The equations that keep us writing.
Something we talked about during the Book Club for Writers meeting on Sunday was what I like to call writer math. As in, the equations some of us writers use to set goals for our writing projects.
I love hearing writers describe their personal writing equations:
500 or 1,000 or 1,500 words a day
1 or 5 or 10 hours of butt-in-chair writing time each week
20 or 50 or 100 pages per month
To me, these equations have always sounded more like magic spells.
I’ve heard writers take similar approaches with submissions and applications:
10 submissions per month
5 grant/workshop/fellowship applications per year
one rejection in, three submissions out (similar to the “one in, one out” approach to decluttering)
Novelist Haruki Murakami, whose book we were focusing on during our book club discussion on Sunday, produces about 10 Japanese manuscript pages, or 1,600 English words, every day. It takes him 4-5 hours of early morning writing to get there.
One book club member said she’s aiming for 200 hours of writing time in 2024. It’s the best kind of goal because it’s an attainable push. In true Hurley Winkler fashion, I obviously suggested this writer make a very fun chart to track this the way I did with my swims last year.
Another book club member emailed me yesterday to say that our discussion helped her cracked her own code: reframing daily writing not as a number of pages but as a number of hours. Since realizing that, she’s written every day. Yes! Hell yes!
My own personal writer math equations vary based on what I’m aiming for.
Writing a draft involves setting a daily word count (usually 1,000 words). This way, I won’t get too precious choosing my words.
Revising involves setting a daily page count to rewrite (usually somewhere between 5 and 10 pages) in order to keep moving forward, not backward.
When I’m not on deadline, I like to spend 30 minutes to an hour a day with the work, tinkering and staying immersed in it so I’ll be ready for the next steps.
Writer math isn’t for every writer. After all, we’re word people, not number people. But if you’re anything like me—if your perfectionism and fear and doubt ever keep you from getting words on the page—a little math may not hurt.
My therapist has a saying: “look where you want to go.” She’s from Nebraska, and she told me that her dad used to say that whenever she’d drive in the snow. “If you hit black ice and spin out,” he’d say, “just look where you want to go.”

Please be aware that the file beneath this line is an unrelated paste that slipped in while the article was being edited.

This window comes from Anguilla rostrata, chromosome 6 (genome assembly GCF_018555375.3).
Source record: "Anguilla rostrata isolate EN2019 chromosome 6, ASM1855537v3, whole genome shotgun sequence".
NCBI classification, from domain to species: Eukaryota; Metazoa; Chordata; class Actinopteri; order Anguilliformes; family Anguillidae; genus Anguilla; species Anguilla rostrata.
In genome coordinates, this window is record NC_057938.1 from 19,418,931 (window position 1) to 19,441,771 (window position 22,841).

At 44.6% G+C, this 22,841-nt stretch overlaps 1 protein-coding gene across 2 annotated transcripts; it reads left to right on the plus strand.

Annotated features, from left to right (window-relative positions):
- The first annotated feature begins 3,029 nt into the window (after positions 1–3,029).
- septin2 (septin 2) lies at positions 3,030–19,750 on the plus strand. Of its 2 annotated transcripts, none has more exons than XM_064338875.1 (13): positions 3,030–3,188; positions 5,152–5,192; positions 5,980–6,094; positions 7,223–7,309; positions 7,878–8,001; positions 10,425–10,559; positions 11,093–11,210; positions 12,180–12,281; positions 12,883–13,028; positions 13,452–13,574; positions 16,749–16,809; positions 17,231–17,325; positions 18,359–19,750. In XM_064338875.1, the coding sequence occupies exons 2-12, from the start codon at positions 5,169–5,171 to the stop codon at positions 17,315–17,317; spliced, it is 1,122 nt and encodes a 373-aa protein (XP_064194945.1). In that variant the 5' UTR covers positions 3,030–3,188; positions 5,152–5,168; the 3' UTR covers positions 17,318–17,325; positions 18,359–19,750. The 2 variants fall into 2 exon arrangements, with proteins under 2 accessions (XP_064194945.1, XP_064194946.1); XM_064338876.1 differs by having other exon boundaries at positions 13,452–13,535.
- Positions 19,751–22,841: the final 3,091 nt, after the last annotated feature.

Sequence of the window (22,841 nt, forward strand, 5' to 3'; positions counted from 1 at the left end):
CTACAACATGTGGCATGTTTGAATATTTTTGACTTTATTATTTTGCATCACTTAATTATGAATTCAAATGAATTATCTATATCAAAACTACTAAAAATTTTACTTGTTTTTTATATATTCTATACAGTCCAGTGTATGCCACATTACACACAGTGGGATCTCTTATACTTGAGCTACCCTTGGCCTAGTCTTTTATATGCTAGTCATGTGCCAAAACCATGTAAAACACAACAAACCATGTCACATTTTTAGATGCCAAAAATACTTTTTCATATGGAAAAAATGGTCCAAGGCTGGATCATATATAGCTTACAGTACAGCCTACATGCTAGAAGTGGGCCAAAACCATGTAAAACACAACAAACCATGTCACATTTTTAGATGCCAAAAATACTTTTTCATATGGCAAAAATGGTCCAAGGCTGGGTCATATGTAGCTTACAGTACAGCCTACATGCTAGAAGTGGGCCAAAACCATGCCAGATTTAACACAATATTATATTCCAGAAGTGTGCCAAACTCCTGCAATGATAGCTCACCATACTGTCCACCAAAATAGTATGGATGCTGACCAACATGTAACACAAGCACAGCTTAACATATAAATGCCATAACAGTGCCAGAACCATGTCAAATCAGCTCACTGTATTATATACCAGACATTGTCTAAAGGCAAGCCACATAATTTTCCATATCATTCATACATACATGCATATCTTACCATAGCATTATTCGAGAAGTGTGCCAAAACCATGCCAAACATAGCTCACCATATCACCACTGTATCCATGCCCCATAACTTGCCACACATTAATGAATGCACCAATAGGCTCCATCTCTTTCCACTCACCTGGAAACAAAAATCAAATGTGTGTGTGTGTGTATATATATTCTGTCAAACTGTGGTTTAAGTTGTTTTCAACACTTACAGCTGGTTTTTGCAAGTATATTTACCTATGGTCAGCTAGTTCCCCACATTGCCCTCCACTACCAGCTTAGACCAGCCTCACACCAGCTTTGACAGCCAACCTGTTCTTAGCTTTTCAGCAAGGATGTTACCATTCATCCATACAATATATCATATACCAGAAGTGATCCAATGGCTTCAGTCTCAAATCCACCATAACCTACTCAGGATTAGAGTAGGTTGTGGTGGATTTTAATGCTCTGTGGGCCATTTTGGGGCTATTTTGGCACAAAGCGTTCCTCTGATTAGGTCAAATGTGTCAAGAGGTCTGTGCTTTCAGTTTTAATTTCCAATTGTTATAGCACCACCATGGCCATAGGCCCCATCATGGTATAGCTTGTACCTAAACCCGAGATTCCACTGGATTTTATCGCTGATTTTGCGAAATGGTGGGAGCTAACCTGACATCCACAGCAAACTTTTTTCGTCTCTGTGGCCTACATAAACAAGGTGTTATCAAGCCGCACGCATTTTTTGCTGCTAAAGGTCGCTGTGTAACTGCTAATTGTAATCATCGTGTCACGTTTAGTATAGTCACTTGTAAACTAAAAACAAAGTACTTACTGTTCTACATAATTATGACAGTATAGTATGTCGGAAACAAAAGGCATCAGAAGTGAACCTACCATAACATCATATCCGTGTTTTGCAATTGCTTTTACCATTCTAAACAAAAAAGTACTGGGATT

In the chaos of writing, I think equations help us look where we want to go. And they can help us get there, too:
I wrote 1,000 words a day for 90 days and finished a draft of a novel.
I took my revision 5 pages at a time for two months and rewrote the whole thing.
I opened my document for 30 minutes every day for two weeks, and now that I have notes back from my reader, I can hit the ground running.
When I interviewed Matt Bell for The Creative Independent last year, I asked him about running: something he does avidly along with writing, just like Haruki Murakami. I think about this part of our conversation constantly:
“There’s a book on ultra-running called Relentless Forward Progress, and that’s all you have to do: continue to move forward at pace for a long time, and you can run any race.
I think there’s something similar in the writing light. It’s not about who writes a book fast. It’s not about who publishes first. You just continue forward in your practice over time.”
BOOK CLUB FOR WRITERS
What it would take for us to “remain in the ring” and keep writing.
The writing process vs. the living process.
And much more!
Paid subscribers can find the replay link at the bottom of this email.
OUR MEETING SCHEDULE FOR THE REST OF THE YEAR
Wednesday, April 24, 8-9:30 PM EST: You Could Make This Place Beautiful: A Memoir by Maggie Smith
Sunday, July 28, 1-2:30 PM EST: 1000 Words: A Writer’s Guide to Staying Creative, Focused, and Productive All Year Round by Jami Attenberg
Wednesday, October 30, 8-9:30 PM EST: Writing Wild: Forming a Creative Partnership with Nature by Tina Welling
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